"Not in vain, just a few days after the sentence was handed down that convicted the worst killer of all killers for the crime of genocide, the earth trembled in Guatemala; the earth shook because she knew that impunity had not yet been overcome: the earth shook with rage, and rightly so."
The revered Latin American writer Eduardo Galeano wrote these words a few months after the events he alludes to: On May 10, 2013, 30 years after the crimes were committed, former dictator General Efraín Ríos Montt was convicted of genocide and crimes against humanity against the Maya Ixil population and sentenced to 80 years is prison. Ten days later, pressured by recalcitrant sectors of the military and the economic elite, fearful perhaps that the newly muscular arm of the law might reach out to touch them, the Constitutional Court ruled to send the trial back in time, effectively nullifying the verdict. It was a split vote, 3-2; two of the judges, as well as constitutional experts and human rights lawyers, convincingly argue that the Court had no business intervening at this point in the legal process, and that its arguments were tendentious. It was, for all intents and purposes, a judicial coup d'état.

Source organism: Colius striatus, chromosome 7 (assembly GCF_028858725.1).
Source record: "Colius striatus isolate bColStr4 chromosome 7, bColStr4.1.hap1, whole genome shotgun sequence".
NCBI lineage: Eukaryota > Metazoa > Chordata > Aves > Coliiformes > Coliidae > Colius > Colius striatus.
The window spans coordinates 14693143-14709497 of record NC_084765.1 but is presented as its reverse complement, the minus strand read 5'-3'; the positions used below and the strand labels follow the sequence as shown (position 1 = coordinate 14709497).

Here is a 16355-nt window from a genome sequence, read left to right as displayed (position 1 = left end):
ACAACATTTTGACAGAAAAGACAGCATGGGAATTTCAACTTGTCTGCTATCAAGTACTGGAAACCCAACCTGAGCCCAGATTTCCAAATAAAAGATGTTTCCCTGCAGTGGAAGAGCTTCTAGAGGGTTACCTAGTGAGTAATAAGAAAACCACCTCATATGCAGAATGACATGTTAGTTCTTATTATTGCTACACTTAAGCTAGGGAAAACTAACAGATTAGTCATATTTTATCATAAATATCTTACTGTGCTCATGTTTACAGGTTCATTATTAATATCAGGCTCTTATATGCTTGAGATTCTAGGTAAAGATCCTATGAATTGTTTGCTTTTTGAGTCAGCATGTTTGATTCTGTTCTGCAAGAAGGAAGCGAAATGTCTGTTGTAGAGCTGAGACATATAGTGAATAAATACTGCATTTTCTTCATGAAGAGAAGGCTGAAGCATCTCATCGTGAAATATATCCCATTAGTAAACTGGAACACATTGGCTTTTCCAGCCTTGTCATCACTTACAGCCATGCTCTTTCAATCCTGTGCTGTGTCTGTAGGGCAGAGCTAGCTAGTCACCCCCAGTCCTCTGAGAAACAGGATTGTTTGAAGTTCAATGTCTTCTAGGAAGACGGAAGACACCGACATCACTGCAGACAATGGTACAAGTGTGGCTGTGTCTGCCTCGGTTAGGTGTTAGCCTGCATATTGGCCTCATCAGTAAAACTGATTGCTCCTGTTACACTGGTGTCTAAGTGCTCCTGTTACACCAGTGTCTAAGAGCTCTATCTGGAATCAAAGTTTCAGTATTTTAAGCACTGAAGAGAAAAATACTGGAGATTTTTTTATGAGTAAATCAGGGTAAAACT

As an observer to the genocide trial, I was profoundly moved to see and hear the victims of Ríos Montt's genocidal scorched earth campaigns, silence by years of terror and fear, testify in open court. They spoke plainly and forcefully about the horrifying crimes to which they, their family members, and their neighbors, had endured. Men and women, children when the atrocities occurred, testified that they watched as soldiers butchered their parents before their eyes. Women, their heads covered in the colorful traditional weavings of their communities to protect their identities, spoke of gang rapes committed by soldiers. Others told of how they were forced to abandon their homes to escape the military rampage, how they fled into the mountains where they lived for years under constant threat of capture, starvation, death.